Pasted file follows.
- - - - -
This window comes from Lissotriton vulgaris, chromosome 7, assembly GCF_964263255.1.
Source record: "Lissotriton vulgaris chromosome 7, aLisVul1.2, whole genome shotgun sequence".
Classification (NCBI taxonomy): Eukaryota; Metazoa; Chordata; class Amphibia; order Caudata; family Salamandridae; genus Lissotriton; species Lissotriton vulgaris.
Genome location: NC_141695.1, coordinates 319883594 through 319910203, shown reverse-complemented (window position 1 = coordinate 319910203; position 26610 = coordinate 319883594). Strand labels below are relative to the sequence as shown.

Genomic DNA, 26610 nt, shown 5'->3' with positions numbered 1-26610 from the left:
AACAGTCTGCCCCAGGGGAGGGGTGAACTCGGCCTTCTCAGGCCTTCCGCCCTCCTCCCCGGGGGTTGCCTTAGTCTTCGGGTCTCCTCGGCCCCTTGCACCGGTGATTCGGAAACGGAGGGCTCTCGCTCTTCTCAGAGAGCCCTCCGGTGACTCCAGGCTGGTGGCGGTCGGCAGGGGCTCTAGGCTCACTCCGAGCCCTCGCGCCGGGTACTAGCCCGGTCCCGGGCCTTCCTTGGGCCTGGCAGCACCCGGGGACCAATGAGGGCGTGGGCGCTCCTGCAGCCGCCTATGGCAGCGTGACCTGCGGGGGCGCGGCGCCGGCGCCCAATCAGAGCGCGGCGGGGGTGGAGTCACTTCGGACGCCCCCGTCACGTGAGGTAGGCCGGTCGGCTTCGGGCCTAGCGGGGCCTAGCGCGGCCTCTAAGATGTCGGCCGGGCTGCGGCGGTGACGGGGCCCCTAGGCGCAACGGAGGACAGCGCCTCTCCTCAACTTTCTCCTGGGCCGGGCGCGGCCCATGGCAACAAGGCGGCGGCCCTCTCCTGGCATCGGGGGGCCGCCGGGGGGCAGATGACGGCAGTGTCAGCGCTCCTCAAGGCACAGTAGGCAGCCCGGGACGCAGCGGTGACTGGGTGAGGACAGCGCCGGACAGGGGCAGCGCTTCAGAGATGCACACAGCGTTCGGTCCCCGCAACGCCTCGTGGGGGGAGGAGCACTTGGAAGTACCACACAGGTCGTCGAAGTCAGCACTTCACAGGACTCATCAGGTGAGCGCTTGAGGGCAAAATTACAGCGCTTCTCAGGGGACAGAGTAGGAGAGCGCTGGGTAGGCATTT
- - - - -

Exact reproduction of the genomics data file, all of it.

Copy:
This window comes from Lissotriton vulgaris, chromosome 7, assembly GCF_964263255.1.
Source record: "Lissotriton vulgaris chromosome 7, aLisVul1.2, whole genome shotgun sequence".
Classification (NCBI taxonomy): Eukaryota; Metazoa; Chordata; class Amphibia; order Caudata; family Salamandridae; genus Lissotriton; species Lissotriton vulgaris.
Genome location: NC_141695.1, coordinates 319883594 through 319910203, shown reverse-complemented (window position 1 = coordinate 319910203; position 26610 = coordinate 319883594). Strand labels below are relative to the sequence as shown.

Genomic DNA, 26610 nt, shown 5'->3' with positions numbered 1-26610 from the left:
AACAGTCTGCCCCAGGGGAGGGGTGAACTCGGCCTTCTCAGGCCTTCCGCCCTCCTCCCCGGGGGTTGCCTTAGTCTTCGGGTCTCCTCGGCCCCTTGCACCGGTGATTCGGAAACGGAGGGCTCTCGCTCTTCTCAGAGAGCCCTCCGGTGACTCCAGGCTGGTGGCGGTCGGCAGGGGCTCTAGGCTCACTCCGAGCCCTCGCGCCGGGTACTAGCCCGGTCCCGGGCCTTCCTTGGGCCTGGCAGCACCCGGGGACCAATGAGGGCGTGGGCGCTCCTGCAGCCGCCTATGGCAGCGTGACCTGCGGGGGCGCGGCGCCGGCGCCCAATCAGAGCGCGGCGGGGGTGGAGTCACTTCGGACGCCCCCGTCACGTGAGGTAGGCCGGTCGGCTTCGGGCCTAGCGGGGCCTAGCGCGGCCTCTAAGATGTCGGCCGGGCTGCGGCGGTGACGGGGCCCCTAGGCGCAACGGAGGACAGCGCCTCTCCTCAACTTTCTCCTGGGCCGGGCGCGGCCCATGGCAACAAGGCGGCGGCCCTCTCCTGGCATCGGGGGGCCGCCGGGGGGCAGATGACGGCAGTGTCAGCGCTCCTCAAGGCACAGTAGGCAGCCCGGGACGCAGCGGTGACTGGGTGAGGACAGCGCCGGACAGGGGCAGCGCTTCAGAGATGCACACAGCGTTCGGTCCCCGCAACGCCTCGTGGGGGGAGGAGCACTTGGAAGTACCACACAGGTCGTCGAAGTCAGCACTTCACAGGACTCATCAGGTGAGCGCTTGAGGGCAAAATTACAGCGCTTCTCAGGGGACAGAGTAGGAGAGCGCTGGGTAGGCATTT